In this year of horrendous cyberheists — Equifax the most prominent — you've probably taken at least a few precautions: changed passwords, stopped opening files and links from unknown senders, upgraded your computer security measures, maybe put a freeze on your credit reports.
But if you're buying a house and heading to settlement, you still may be far more vulnerable than you think to the fastest-growing form of real estate cybercrime in the United States: thefts of home-purchase money wired to complete closing transactions.
The scam generally works like this: Hackers find an opening into a title company's or realty agent's email account, track upcoming home purchases scheduled for settlements — the pricier the better — then assume the identity of the title agency person handling the transaction.
Days or sometimes weeks before the settlement, the scammer poses as the title or escrow agent whose email accounts they've hijacked and instructs the home buyer to wire the funds needed to close — often hundreds of thousands of dollars, sometimes far more — to the criminals' own bank accounts, not the title or escrow company's legitimate accounts. The criminals then withdraw the money and vanish.
According to new data provided for this column by the FBI, in fiscal year 2017, nearly $1 billion ($969 million, to be precise) was "diverted or attempted to be diverted" from real estate purchase transactions and wired to "criminally controlled" accounts. That figure is up explosively from fiscal 2016, when the FBI counted $19 million in wire-transfer frauds affecting home buyers. The bureau describes the growth rate of this type of theft as "steep," though the sharp statistical rise may be partially attributable to increased reporting of such hacks by consumers, banks and real estate industry participants. It's also shocking and devastating to the home buyers involved. Consider two recent cases involving substantial losses:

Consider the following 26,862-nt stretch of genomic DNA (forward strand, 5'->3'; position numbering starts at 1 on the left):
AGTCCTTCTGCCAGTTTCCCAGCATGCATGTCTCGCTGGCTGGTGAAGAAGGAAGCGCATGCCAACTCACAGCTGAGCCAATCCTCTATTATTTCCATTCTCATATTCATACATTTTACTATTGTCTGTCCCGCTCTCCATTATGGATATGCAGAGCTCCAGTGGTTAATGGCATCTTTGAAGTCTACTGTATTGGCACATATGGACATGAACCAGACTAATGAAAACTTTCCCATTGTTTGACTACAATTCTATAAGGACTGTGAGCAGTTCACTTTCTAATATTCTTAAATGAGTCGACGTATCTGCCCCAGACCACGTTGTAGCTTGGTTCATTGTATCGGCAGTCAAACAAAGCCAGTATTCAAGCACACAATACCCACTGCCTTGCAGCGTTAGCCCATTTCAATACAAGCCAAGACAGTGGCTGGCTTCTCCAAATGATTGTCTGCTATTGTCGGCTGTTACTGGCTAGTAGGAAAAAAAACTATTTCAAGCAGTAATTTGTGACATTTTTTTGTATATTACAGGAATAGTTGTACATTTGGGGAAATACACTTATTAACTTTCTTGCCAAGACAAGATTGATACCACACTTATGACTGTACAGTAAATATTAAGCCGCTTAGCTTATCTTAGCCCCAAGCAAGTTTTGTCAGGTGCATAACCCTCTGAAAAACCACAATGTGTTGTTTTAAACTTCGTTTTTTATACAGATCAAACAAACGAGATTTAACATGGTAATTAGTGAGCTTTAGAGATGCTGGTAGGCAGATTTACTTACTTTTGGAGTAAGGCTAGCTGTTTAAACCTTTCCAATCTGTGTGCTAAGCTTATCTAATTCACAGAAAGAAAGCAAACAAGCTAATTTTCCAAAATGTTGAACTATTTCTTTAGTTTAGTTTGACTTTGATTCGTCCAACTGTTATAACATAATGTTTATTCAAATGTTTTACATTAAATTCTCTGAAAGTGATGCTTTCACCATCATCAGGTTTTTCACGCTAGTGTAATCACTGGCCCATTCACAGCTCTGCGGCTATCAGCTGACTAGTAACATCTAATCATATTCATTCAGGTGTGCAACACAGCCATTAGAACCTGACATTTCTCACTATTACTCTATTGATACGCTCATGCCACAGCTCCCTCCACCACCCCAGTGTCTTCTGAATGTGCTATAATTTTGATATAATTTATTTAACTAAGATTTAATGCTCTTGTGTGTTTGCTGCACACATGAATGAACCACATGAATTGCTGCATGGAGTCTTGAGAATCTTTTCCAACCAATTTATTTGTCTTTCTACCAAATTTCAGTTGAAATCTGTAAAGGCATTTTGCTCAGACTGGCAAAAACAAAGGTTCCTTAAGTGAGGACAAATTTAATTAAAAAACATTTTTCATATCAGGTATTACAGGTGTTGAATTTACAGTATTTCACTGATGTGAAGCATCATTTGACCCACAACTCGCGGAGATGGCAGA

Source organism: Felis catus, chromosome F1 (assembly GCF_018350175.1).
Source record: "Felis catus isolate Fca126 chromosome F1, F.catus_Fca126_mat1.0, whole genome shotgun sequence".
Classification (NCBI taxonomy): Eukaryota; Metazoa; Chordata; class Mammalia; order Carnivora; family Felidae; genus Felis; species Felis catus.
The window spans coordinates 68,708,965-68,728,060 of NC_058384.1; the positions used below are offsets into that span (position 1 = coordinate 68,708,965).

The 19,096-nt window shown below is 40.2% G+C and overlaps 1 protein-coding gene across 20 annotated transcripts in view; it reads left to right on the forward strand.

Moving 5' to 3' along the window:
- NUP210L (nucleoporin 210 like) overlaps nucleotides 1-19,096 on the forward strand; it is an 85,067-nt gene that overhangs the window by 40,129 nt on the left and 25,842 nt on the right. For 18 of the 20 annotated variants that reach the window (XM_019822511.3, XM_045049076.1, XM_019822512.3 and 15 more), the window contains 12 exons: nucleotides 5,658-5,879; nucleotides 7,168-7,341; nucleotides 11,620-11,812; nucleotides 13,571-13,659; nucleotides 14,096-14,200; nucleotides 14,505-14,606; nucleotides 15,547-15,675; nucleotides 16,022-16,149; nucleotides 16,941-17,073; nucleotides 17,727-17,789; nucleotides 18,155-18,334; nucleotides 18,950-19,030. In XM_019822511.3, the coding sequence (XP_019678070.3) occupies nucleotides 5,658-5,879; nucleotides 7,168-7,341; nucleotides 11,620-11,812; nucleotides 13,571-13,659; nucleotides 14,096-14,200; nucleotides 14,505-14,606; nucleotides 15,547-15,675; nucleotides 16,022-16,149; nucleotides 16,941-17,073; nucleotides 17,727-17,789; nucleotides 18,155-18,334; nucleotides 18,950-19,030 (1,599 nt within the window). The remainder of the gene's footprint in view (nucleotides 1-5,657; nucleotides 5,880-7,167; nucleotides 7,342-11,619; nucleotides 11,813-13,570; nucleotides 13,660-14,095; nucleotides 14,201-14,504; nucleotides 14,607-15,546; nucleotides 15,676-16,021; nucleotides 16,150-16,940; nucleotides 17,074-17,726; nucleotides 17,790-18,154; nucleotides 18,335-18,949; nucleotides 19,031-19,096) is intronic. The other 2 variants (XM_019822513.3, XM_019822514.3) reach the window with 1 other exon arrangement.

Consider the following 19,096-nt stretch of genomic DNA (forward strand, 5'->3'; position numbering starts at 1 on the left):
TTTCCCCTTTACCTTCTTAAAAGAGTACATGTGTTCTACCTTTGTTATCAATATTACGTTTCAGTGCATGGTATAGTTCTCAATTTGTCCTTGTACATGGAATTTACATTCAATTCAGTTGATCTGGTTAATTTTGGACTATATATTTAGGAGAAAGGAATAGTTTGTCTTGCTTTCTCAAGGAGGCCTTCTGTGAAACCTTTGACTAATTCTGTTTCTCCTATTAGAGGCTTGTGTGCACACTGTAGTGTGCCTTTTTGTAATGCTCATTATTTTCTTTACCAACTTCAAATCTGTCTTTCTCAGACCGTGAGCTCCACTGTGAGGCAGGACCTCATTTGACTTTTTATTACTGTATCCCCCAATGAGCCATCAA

●Last May, a Washington, D.C., couple lost $1.57 million when their wire transfer of settlement funds was hijacked after cyberthieves reportedly penetrated a title and escrow company's email system and steered the money to their own account.
●In January, a Denver couple signed a contract to buy a $504,000 new home. They had sold their previous house and planned to use the $272,536 in proceeds as a down payment. Somewhere along the path to the scheduled closing in April, hackers gained access to the email system of the title company, realty agent or mortgage company — no one seems to know which. The couple received genuine-looking email instructions on wiring the down payment cash in preparation for the settlement. But the instructions were bogus and the money disappeared. Nothing has been recovered.
Although cyberthefts involving home settlements have been occurring for several years, the number of attacks and the dollar amounts stolen during the past year are stunning realty industry experts, who expected that greater public awareness of the problem — and efforts by title and realty firms to better secure their systems — would thwart the hackers.
"It's unbelievable how often this is happening," said Jessica Edgerton, associate counsel for the National Association of Realtors in Chicago. And now real estate clients who have been scammed are fighting back, seeking recovery of funds through the courts and turning to an FBI weapon little known to the general public, the "Financial Fraud Kill Chain." The bureau says that it may be able to stop the transfer and recover consumers' funds if the wire transfer amount is $50,000 or more, the bank transfer is sent internationally, the bank issues a recall notice and the FBI is informed of the details within 72 hours. Ian T. Hicks, who is suing the title agency, real estate agent and mortgage lender on behalf of the Denver home purchasers for negligence and other alleged misdeeds, is also suing the bank that transferred the money for not reporting the fraud to the FBI quickly enough to initiate a "kill chain" effort to get back the money.
So what does this surge in real estate wire fraud mean to you? If you plan to go to settlement on a house, be on alert. Red-flag any closing or wiring instructions sent to you via email, especially if they involve last-minute changes to previous instructions. Verify by phone or in person with settlement personnel that they sent the instructions and that they are correct. If you are victimized, call the local field office of the FBI immediately and visit ic3.gov, the bureau's Internet complaint center.
Ken Harney's email address is firstname.lastname@example.org.